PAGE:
Belarus police break up gay pride march

MINSK (Reuters) - Belarussian police on Saturday broke up a gay and lesbian pride demonstration by about 20 participants who defied an official ban to gather on a side street in central Minsk and march with bright rainbow flags.

Some carried handwritten signs saying, "Today they ban gays, tomorrow they will ban you," in a short-lived protest that was the first of its kind organized by the Russian and Belarussian Slavic Pride rights group in the capital.

Police wearing black berets and armed with batons moved in after the protesters advanced about 300 meters down the street. They tore away the flags and hauled off the marchers, some of whom had traveled from Russia for the event.

"The police reaction was completely disproportionate to the threat which they thought the protesters posed," Russian activist Nikolai Alekseev told Reuters.

"There were 20 people there, behaving peacefully, there were no scuffles and there was no basis for such a rough operation by the authorities."

Between 5 and 10 of the parade participants were arrested, a Reuters reporter present at the event observed.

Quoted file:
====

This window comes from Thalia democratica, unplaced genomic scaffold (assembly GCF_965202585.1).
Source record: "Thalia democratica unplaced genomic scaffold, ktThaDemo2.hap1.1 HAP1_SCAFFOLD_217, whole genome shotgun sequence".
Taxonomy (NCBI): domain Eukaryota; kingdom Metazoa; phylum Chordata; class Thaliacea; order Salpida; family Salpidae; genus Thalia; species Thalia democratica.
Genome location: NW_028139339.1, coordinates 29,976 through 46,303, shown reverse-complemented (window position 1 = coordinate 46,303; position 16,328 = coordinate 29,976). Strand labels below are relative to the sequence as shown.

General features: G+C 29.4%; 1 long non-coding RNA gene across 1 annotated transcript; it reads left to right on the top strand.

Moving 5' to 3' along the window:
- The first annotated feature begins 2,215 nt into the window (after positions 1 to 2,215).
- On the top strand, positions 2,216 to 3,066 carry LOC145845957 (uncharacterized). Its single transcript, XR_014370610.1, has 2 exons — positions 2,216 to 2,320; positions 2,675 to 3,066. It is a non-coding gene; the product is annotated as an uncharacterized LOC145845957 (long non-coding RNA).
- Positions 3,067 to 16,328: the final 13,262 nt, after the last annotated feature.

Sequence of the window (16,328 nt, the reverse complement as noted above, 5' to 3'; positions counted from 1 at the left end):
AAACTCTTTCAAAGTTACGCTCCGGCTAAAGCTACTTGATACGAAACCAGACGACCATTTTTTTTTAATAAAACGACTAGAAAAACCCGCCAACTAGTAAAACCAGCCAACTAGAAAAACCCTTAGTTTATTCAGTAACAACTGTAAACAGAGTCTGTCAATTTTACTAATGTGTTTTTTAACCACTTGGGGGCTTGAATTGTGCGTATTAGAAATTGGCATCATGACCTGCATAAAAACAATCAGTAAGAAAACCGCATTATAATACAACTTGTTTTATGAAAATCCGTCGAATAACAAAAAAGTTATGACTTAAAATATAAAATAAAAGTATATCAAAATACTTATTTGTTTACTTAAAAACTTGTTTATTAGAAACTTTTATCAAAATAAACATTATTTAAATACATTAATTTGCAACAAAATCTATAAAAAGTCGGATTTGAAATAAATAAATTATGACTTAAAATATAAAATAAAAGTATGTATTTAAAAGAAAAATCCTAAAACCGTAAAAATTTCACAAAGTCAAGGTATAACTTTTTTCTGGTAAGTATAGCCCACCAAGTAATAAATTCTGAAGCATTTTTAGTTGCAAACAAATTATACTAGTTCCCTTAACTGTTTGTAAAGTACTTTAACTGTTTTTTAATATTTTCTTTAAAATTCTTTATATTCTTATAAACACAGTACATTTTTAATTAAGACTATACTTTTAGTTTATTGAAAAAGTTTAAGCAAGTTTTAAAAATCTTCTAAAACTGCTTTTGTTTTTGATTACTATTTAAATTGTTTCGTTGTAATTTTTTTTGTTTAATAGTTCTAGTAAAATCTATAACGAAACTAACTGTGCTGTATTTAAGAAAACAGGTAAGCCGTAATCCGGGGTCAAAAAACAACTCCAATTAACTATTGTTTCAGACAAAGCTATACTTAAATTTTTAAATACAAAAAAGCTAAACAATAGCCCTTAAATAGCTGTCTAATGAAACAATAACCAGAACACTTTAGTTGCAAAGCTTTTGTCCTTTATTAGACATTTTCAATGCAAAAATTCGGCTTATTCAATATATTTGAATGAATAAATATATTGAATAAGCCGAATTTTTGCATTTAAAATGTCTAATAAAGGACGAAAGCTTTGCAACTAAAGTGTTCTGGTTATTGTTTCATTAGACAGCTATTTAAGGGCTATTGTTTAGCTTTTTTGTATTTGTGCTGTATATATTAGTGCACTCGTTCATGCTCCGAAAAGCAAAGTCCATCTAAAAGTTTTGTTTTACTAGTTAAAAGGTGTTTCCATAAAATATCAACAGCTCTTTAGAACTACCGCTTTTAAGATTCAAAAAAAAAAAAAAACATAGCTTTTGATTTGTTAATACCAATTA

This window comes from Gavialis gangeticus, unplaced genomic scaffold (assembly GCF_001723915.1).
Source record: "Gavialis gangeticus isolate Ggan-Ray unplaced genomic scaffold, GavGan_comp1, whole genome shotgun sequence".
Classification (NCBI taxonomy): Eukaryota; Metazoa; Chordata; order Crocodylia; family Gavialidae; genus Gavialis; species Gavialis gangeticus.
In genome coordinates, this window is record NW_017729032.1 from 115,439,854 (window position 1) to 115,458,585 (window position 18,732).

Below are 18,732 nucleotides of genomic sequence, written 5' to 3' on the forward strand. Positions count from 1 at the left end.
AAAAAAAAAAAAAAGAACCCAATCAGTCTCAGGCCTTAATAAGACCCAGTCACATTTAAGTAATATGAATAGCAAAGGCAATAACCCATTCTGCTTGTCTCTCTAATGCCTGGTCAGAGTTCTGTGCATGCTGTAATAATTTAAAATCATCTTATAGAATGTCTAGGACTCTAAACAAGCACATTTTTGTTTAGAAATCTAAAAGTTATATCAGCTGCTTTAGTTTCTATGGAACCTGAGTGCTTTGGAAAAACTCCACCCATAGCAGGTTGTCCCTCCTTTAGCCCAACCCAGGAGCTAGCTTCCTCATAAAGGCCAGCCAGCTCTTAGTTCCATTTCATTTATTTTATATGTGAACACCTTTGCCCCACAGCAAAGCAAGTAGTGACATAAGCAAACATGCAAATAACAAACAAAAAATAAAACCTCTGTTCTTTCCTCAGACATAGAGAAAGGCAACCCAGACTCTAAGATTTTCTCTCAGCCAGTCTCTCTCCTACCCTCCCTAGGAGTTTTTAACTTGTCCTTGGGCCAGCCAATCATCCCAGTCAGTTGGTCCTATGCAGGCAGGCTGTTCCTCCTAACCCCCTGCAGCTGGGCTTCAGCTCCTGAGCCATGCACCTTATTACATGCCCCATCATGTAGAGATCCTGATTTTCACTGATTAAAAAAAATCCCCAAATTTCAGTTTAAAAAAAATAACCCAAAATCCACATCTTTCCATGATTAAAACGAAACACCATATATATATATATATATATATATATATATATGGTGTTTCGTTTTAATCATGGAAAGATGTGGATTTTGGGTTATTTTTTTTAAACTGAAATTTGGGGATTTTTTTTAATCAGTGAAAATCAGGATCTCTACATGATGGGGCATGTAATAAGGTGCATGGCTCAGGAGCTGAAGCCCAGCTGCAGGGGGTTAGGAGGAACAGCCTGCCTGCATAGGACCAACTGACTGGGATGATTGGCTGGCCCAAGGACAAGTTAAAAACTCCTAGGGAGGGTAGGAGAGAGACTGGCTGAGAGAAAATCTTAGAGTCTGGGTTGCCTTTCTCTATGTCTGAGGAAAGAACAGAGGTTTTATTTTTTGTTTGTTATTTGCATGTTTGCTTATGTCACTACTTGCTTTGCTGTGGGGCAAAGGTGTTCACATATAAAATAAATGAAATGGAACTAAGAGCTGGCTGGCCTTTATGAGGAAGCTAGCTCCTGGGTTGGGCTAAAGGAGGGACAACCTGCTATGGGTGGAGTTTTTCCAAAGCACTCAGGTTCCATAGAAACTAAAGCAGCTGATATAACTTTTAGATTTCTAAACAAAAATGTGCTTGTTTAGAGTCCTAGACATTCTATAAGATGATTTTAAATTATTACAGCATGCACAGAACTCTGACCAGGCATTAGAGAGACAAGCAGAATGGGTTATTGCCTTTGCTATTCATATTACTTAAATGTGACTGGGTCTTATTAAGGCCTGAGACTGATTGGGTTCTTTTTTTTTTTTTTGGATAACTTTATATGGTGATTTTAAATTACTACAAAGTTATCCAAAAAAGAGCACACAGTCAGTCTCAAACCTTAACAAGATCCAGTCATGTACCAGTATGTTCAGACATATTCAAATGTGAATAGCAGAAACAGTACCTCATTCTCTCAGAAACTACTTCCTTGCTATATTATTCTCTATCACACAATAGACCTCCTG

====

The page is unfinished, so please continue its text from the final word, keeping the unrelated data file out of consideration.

Belarussian President Alexander Lukashenko is under Western pressure to enact political reforms and encourage broader civil rights in his country, which has seen ties with traditional ally Russian worsen recently.

Homosexuality was decriminalized in the early 1990s; but as in Russia there is little official tolerance of any public show and gay bars and other meeting places tend to be cautiously discreet.

Rights group Amnesty International issued a statement before the protest urging Minsk authorities to allow it to take place.

"The Belarusian authorities must demonstrate greater commitment to their human rights obligations, which clearly require the authorization of such events," said John Dalhuisen, Amnesty International's expert on discrimination in Europe.

"The authorities' refusal constitutes a blatant disregard for equality and the full respect of human rights in Belarus."

(Reporting by Andrey Makhovsky, writing by Alfred Kueppers; editing by Ralph Boulton)


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